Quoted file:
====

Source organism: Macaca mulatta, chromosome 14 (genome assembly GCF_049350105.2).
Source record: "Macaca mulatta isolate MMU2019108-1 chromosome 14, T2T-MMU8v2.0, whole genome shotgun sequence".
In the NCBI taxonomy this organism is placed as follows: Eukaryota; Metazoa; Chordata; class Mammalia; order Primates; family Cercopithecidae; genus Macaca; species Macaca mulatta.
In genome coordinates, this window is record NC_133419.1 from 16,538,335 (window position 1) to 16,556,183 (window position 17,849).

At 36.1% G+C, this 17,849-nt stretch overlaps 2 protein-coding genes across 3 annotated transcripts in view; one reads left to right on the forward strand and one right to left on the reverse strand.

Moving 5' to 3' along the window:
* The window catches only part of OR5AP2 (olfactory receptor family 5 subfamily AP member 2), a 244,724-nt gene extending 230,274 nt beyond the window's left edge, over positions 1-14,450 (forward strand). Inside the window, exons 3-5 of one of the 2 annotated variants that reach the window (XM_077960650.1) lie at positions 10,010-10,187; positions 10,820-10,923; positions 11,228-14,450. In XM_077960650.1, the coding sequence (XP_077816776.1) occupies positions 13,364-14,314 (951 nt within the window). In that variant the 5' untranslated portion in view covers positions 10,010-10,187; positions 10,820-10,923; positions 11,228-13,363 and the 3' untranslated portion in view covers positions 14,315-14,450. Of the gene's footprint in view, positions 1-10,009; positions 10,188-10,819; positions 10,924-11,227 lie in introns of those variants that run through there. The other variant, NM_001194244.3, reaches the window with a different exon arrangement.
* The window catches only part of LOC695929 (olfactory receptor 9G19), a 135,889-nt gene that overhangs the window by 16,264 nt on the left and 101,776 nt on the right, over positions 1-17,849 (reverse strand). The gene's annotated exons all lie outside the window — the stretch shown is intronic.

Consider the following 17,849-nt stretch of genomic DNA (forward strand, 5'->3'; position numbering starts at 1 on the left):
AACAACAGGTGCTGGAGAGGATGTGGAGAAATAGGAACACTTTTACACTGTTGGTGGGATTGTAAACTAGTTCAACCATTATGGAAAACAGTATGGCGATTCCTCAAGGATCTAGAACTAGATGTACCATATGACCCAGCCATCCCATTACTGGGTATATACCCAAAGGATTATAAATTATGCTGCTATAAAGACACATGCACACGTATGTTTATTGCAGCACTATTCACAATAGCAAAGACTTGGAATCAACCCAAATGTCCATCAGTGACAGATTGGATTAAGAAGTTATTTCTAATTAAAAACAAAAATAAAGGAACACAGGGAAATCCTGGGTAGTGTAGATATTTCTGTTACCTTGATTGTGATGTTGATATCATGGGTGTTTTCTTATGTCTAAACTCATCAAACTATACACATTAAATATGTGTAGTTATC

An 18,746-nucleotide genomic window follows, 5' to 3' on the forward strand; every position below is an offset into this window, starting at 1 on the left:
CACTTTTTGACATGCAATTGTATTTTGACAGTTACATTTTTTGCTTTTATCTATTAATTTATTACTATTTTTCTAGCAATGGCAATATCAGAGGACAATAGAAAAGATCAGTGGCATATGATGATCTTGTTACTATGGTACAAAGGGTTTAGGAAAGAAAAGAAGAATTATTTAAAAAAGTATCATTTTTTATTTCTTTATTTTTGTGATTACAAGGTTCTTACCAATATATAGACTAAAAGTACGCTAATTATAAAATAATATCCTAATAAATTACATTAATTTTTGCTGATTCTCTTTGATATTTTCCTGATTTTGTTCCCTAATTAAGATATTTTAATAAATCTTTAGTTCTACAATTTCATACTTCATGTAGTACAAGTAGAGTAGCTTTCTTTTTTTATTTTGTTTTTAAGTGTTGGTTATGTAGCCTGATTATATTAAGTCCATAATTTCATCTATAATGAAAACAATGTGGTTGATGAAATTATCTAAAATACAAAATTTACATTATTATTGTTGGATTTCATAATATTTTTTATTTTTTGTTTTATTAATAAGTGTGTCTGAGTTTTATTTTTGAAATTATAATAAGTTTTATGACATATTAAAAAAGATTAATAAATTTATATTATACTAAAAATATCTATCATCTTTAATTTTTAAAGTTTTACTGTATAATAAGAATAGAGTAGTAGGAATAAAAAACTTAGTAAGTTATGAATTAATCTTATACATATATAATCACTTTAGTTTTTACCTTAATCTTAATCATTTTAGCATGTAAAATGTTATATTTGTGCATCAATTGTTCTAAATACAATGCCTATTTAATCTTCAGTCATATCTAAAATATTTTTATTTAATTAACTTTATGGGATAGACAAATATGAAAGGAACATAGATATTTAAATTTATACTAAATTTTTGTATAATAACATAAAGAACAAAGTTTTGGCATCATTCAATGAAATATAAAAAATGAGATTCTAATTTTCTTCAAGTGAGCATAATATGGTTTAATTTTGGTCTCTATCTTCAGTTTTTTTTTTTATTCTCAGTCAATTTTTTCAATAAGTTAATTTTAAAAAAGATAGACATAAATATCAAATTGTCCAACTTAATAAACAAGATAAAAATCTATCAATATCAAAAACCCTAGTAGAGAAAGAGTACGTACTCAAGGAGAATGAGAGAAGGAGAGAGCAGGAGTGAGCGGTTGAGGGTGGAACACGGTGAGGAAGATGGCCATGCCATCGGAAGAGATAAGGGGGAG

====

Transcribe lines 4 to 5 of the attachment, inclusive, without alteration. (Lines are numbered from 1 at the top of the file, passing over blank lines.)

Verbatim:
In genome coordinates, this window is record NC_133419.1 from 16,538,335 (window position 1) to 16,556,183 (window position 17,849).

At 36.1% G+C, this 17,849-nt stretch overlaps 2 protein-coding genes across 3 annotated transcripts in view; one reads left to right on the forward strand and one right to left on the reverse strand.